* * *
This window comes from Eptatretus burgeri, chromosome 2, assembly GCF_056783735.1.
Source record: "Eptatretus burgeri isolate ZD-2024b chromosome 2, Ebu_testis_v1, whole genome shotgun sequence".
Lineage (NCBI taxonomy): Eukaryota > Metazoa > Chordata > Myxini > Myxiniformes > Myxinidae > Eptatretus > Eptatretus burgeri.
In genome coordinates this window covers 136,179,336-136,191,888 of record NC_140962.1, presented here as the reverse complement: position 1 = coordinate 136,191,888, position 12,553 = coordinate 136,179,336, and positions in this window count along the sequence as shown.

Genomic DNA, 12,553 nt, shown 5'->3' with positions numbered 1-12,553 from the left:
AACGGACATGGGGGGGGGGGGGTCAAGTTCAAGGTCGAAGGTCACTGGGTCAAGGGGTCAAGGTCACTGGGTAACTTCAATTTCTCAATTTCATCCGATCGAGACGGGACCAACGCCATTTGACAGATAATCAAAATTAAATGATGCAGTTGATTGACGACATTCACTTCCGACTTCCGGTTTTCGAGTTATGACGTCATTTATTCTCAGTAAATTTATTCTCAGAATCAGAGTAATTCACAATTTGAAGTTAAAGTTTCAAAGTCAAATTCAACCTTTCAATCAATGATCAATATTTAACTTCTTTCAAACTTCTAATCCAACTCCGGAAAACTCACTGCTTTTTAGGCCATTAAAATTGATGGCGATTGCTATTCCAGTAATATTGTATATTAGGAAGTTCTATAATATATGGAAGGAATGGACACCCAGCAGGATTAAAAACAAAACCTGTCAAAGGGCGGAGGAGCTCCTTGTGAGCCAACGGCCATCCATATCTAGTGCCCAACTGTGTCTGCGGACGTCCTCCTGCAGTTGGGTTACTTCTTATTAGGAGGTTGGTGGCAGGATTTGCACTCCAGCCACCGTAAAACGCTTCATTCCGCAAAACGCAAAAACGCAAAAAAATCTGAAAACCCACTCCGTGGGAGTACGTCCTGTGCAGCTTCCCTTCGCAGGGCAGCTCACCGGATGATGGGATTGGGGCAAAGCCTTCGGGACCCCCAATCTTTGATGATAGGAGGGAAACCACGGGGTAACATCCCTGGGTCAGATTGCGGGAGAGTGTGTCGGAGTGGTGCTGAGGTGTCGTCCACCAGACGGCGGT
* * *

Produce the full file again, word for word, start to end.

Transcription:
This window comes from Eptatretus burgeri, chromosome 2, assembly GCF_056783735.1.
Source record: "Eptatretus burgeri isolate ZD-2024b chromosome 2, Ebu_testis_v1, whole genome shotgun sequence".
Lineage (NCBI taxonomy): Eukaryota > Metazoa > Chordata > Myxini > Myxiniformes > Myxinidae > Eptatretus > Eptatretus burgeri.
In genome coordinates this window covers 136,179,336-136,191,888 of record NC_140962.1, presented here as the reverse complement: position 1 = coordinate 136,191,888, position 12,553 = coordinate 136,179,336, and positions in this window count along the sequence as shown.

Genomic DNA, 12,553 nt, shown 5'->3' with positions numbered 1-12,553 from the left:
AACGGACATGGGGGGGGGGGGGTCAAGTTCAAGGTCGAAGGTCACTGGGTCAAGGGGTCAAGGTCACTGGGTAACTTCAATTTCTCAATTTCATCCGATCGAGACGGGACCAACGCCATTTGACAGATAATCAAAATTAAATGATGCAGTTGATTGACGACATTCACTTCCGACTTCCGGTTTTCGAGTTATGACGTCATTTATTCTCAGTAAATTTATTCTCAGAATCAGAGTAATTCACAATTTGAAGTTAAAGTTTCAAAGTCAAATTCAACCTTTCAATCAATGATCAATATTTAACTTCTTTCAAACTTCTAATCCAACTCCGGAAAACTCACTGCTTTTTAGGCCATTAAAATTGATGGCGATTGCTATTCCAGTAATATTGTATATTAGGAAGTTCTATAATATATGGAAGGAATGGACACCCAGCAGGATTAAAAACAAAACCTGTCAAAGGGCGGAGGAGCTCCTTGTGAGCCAACGGCCATCCATATCTAGTGCCCAACTGTGTCTGCGGACGTCCTCCTGCAGTTGGGTTACTTCTTATTAGGAGGTTGGTGGCAGGATTTGCACTCCAGCCACCGTAAAACGCTTCATTCCGCAAAACGCAAAAACGCAAAAAAATCTGAAAACCCACTCCGTGGGAGTACGTCCTGTGCAGCTTCCCTTCGCAGGGCAGCTCACCGGATGATGGGATTGGGGCAAAGCCTTCGGGACCCCCAATCTTTGATGATAGGAGGGAAACCACGGGGTAACATCCCTGGGTCAGATTGCGGGAGAGTGTGTCGGAGTGGTGCTGAGGTGTCGTCCACCAGACGGCGGT